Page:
8. JBinKC

    JBinKC Feeling the Heat

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    Did you heat the lids to 180 degrees and kept them in there for some time in a separate water bath and tighten the bands tightly? I did not see you make that step. You got a seal failure most likely from not performing this step.
  9. Gooserider

    Gooserider Mod Emeritus

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    Not sure just what the ratio was, I had about 3-4 cups of red wine vinegar (5% acidity) to a little under 2 lbs of peppers (stemmed and seeded) 4 heads of garlic (peeled) and a couple of onions. I also had about 3-4 tsp of kosher salt. I didn't add any other liquids, and when I bottled I had about the consistency of ketchup. The taste is definitely vinegarish under the peppers, so I think there is enough acid. Like I said, there does not seem to be a seal failure at this point, all of the lids are pulled down tight. My understanding is that any significant spoilage will pop the tops from pressure buildup, so that should let me know if anything does go wrong.

    Gooserider
  10. JBinKC

    JBinKC Feeling the Heat

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    Are you sure? I had a similar problem of water incursion before with salsa but the seal failed. I think the reason was the lid was not heated enough when it was applied to the lip of the jar. Without an airspace the vacuum cannot be created to seal the jar properly. When you are finished canning I would remove the bands completely to ensure the seal has been made.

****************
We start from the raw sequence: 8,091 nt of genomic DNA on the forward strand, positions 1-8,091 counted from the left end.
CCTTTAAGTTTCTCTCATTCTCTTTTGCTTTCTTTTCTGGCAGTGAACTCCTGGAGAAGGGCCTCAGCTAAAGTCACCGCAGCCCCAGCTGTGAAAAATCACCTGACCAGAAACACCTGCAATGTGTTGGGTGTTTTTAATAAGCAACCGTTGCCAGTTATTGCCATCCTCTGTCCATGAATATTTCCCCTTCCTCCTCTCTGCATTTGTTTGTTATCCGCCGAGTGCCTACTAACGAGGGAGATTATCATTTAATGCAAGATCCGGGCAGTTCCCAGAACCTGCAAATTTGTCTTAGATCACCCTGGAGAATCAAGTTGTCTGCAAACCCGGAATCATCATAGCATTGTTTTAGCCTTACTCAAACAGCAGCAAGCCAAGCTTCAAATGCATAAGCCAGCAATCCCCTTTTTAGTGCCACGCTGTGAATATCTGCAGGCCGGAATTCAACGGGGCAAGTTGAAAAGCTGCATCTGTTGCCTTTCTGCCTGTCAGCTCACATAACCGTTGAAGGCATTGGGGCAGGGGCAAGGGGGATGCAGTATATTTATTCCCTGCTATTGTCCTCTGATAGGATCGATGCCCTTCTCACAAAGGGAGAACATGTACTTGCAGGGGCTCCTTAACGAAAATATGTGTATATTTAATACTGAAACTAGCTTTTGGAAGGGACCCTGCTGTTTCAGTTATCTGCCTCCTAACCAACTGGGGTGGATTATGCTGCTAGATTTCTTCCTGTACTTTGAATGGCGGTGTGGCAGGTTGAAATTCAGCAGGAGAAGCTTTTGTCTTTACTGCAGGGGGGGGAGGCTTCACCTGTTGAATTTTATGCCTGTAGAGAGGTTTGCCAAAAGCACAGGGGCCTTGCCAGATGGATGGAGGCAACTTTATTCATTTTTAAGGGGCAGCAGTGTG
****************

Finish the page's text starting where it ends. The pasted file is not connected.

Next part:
11. Gooserider

    Gooserider Mod Emeritus

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    I removed the bands last night, per the Book. All the lids are still pulled down tight. The book didn't say anything about needing to keep the lids hot, just had heating them as part of the sanitizing procedure (not needed w/ acid foods), with the implication that they could cool afterwards without problems as long as they were left in the water. My understanding is that you don't actually WANT a tight seal before / during processing, you just want one to form after processing finishes and you remove the jars from the processor.